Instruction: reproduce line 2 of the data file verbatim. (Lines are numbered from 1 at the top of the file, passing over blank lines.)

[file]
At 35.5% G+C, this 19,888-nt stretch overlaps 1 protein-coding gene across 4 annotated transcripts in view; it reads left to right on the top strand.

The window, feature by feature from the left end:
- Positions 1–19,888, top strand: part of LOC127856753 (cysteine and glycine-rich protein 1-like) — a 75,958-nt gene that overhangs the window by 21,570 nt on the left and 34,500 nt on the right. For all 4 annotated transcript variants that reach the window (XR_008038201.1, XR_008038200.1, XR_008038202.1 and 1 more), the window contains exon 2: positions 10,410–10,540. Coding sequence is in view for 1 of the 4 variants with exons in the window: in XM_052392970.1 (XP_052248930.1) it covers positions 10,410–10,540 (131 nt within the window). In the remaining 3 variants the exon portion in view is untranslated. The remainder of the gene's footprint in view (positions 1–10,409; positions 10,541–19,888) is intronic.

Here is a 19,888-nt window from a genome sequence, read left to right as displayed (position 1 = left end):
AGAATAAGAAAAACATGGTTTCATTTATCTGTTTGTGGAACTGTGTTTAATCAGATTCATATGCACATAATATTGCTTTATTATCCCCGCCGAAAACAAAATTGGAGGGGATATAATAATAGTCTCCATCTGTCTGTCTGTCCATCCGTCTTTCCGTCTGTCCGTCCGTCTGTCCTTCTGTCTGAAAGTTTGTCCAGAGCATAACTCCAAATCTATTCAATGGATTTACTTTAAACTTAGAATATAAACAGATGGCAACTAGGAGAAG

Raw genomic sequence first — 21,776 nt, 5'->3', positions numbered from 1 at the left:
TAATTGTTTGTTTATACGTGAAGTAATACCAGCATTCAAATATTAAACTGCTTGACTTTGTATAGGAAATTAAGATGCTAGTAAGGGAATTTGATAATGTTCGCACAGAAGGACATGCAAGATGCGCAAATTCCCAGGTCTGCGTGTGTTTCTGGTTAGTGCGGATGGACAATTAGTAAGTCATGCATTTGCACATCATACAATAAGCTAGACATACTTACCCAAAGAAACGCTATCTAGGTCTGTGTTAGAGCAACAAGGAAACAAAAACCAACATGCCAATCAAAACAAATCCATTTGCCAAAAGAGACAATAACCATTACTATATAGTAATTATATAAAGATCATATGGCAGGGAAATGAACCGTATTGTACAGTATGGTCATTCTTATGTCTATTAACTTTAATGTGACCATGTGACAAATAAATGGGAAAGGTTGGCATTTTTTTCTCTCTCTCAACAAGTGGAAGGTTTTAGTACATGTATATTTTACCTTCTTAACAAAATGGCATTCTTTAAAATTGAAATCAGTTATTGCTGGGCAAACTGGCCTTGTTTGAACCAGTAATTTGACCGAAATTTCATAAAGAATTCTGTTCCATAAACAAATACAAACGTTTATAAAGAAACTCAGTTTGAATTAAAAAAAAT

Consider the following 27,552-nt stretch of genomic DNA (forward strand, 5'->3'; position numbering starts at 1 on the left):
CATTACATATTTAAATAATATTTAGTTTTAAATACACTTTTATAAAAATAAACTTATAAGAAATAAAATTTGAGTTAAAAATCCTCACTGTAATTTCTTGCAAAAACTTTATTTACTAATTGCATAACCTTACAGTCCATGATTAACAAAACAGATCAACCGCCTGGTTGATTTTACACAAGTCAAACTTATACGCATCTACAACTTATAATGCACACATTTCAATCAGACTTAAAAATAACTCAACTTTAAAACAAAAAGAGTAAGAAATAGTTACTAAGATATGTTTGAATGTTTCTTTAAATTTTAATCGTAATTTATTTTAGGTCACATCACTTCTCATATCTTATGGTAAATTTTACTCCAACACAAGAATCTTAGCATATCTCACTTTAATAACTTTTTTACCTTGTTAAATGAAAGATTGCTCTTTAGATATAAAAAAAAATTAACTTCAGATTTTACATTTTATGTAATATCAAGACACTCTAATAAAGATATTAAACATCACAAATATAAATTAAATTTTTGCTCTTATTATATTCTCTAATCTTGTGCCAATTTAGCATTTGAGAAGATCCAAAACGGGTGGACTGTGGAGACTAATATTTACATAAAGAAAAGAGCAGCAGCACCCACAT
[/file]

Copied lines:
The window, feature by feature from the left end: